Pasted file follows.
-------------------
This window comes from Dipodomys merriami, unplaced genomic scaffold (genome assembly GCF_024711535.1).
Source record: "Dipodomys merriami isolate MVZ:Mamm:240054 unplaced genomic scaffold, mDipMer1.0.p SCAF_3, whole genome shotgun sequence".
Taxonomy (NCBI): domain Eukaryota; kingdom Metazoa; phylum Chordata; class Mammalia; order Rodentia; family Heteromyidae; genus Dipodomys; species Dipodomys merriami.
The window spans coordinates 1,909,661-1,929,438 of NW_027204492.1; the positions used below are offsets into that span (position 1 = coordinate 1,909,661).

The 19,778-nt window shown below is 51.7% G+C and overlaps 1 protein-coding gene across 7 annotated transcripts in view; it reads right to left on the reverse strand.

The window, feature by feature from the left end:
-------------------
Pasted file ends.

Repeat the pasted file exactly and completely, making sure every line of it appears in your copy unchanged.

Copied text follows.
This window comes from Dipodomys merriami, unplaced genomic scaffold (genome assembly GCF_024711535.1).
Source record: "Dipodomys merriami isolate MVZ:Mamm:240054 unplaced genomic scaffold, mDipMer1.0.p SCAF_3, whole genome shotgun sequence".
Taxonomy (NCBI): domain Eukaryota; kingdom Metazoa; phylum Chordata; class Mammalia; order Rodentia; family Heteromyidae; genus Dipodomys; species Dipodomys merriami.
The window spans coordinates 1,909,661-1,929,438 of NW_027204492.1; the positions used below are offsets into that span (position 1 = coordinate 1,909,661).

The 19,778-nt window shown below is 51.7% G+C and overlaps 1 protein-coding gene across 7 annotated transcripts in view; it reads right to left on the reverse strand.

The window, feature by feature from the left end: